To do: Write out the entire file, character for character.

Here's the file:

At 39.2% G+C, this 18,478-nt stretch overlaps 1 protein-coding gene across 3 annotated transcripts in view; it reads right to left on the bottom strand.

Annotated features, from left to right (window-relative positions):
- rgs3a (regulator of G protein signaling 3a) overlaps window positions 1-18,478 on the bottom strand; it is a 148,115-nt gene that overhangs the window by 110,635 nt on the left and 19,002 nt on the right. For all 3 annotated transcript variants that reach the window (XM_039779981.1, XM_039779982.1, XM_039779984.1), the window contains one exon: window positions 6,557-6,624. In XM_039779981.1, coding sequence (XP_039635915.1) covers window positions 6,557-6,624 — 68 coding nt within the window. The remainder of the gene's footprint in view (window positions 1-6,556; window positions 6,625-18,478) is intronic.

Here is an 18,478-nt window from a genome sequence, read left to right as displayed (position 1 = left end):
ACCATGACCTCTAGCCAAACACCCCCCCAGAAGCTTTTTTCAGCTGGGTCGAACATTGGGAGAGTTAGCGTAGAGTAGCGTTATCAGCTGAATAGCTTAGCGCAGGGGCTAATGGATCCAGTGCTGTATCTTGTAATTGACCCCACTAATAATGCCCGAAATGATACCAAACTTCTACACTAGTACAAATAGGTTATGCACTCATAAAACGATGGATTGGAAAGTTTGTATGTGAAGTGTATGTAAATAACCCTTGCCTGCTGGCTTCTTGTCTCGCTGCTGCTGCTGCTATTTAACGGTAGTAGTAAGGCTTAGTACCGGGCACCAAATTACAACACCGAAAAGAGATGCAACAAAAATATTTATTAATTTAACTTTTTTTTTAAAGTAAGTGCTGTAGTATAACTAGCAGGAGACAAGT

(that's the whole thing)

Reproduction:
At 39.2% G+C, this 18,478-nt stretch overlaps 1 protein-coding gene across 3 annotated transcripts in view; it reads right to left on the bottom strand.

Annotated features, from left to right (window-relative positions):
- rgs3a (regulator of G protein signaling 3a) overlaps window positions 1-18,478 on the bottom strand; it is a 148,115-nt gene that overhangs the window by 110,635 nt on the left and 19,002 nt on the right. For all 3 annotated transcript variants that reach the window (XM_039779981.1, XM_039779982.1, XM_039779984.1), the window contains one exon: window positions 6,557-6,624. In XM_039779981.1, coding sequence (XP_039635915.1) covers window positions 6,557-6,624 — 68 coding nt within the window. The remainder of the gene's footprint in view (window positions 1-6,556; window positions 6,625-18,478) is intronic.

Here is an 18,478-nt window from a genome sequence, read left to right as displayed (position 1 = left end):
ACCATGACCTCTAGCCAAACACCCCCCCAGAAGCTTTTTTCAGCTGGGTCGAACATTGGGAGAGTTAGCGTAGAGTAGCGTTATCAGCTGAATAGCTTAGCGCAGGGGCTAATGGATCCAGTGCTGTATCTTGTAATTGACCCCACTAATAATGCCCGAAATGATACCAAACTTCTACACTAGTACAAATAGGTTATGCACTCATAAAACGATGGATTGGAAAGTTTGTATGTGAAGTGTATGTAAATAACCCTTGCCTGCTGGCTTCTTGTCTCGCTGCTGCTGCTGCTATTTAACGGTAGTAGTAAGGCTTAGTACCGGGCACCAAATTACAACACCGAAAAGAGATGCAACAAAAATATTTATTAATTTAACTTTTTTTTTAAAGTAAGTGCTGTAGTATAACTAGCAGGAGACAAGT